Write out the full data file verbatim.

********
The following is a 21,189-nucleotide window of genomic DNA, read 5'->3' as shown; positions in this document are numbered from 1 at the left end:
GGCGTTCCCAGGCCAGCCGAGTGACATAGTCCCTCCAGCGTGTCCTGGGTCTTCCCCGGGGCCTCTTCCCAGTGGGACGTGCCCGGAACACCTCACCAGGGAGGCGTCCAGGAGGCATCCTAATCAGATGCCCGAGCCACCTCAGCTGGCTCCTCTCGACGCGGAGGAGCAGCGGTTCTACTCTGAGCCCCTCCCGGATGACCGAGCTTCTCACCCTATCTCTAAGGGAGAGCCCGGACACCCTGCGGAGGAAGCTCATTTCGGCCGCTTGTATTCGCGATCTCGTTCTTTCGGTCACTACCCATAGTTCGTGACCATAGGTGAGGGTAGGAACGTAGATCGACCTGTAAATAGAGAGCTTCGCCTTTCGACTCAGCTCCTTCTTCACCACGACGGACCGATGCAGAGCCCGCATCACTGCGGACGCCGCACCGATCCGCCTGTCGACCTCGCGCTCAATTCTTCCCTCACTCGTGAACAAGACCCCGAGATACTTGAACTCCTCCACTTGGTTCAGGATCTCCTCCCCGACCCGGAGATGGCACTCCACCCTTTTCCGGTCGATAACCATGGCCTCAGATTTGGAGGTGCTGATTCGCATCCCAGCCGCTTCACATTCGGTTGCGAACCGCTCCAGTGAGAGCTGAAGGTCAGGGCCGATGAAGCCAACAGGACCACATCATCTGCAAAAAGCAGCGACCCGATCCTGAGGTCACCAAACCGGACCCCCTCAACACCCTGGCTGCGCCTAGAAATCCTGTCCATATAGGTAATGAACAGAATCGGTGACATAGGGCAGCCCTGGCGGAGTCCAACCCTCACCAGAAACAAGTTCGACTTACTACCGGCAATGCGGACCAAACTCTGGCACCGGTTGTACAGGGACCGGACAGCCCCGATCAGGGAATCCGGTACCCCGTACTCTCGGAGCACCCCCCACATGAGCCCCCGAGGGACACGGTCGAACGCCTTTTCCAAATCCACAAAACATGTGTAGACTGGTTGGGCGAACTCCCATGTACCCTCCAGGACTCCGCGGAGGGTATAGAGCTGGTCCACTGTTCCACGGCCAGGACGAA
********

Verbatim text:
The following is a 21,189-nucleotide window of genomic DNA, read 5'->3' as shown; positions in this document are numbered from 1 at the left end:
GGCGTTCCCAGGCCAGCCGAGTGACATAGTCCCTCCAGCGTGTCCTGGGTCTTCCCCGGGGCCTCTTCCCAGTGGGACGTGCCCGGAACACCTCACCAGGGAGGCGTCCAGGAGGCATCCTAATCAGATGCCCGAGCCACCTCAGCTGGCTCCTCTCGACGCGGAGGAGCAGCGGTTCTACTCTGAGCCCCTCCCGGATGACCGAGCTTCTCACCCTATCTCTAAGGGAGAGCCCGGACACCCTGCGGAGGAAGCTCATTTCGGCCGCTTGTATTCGCGATCTCGTTCTTTCGGTCACTACCCATAGTTCGTGACCATAGGTGAGGGTAGGAACGTAGATCGACCTGTAAATAGAGAGCTTCGCCTTTCGACTCAGCTCCTTCTTCACCACGACGGACCGATGCAGAGCCCGCATCACTGCGGACGCCGCACCGATCCGCCTGTCGACCTCGCGCTCAATTCTTCCCTCACTCGTGAACAAGACCCCGAGATACTTGAACTCCTCCACTTGGTTCAGGATCTCCTCCCCGACCCGGAGATGGCACTCCACCCTTTTCCGGTCGATAACCATGGCCTCAGATTTGGAGGTGCTGATTCGCATCCCAGCCGCTTCACATTCGGTTGCGAACCGCTCCAGTGAGAGCTGAAGGTCAGGGCCGATGAAGCCAACAGGACCACATCATCTGCAAAAAGCAGCGACCCGATCCTGAGGTCACCAAACCGGACCCCCTCAACACCCTGGCTGCGCCTAGAAATCCTGTCCATATAGGTAATGAACAGAATCGGTGACATAGGGCAGCCCTGGCGGAGTCCAACCCTCACCAGAAACAAGTTCGACTTACTACCGGCAATGCGGACCAAACTCTGGCACCGGTTGTACAGGGACCGGACAGCCCCGATCAGGGAATCCGGTACCCCGTACTCTCGGAGCACCCCCCACATGAGCCCCCGAGGGACACGGTCGAACGCCTTTTCCAAATCCACAAAACATGTGTAGACTGGTTGGGCGAACTCCCATGTACCCTCCAGGACTCCGCGGAGGGTATAGAGCTGGTCCACTGTTCCACGGCCAGGACGAA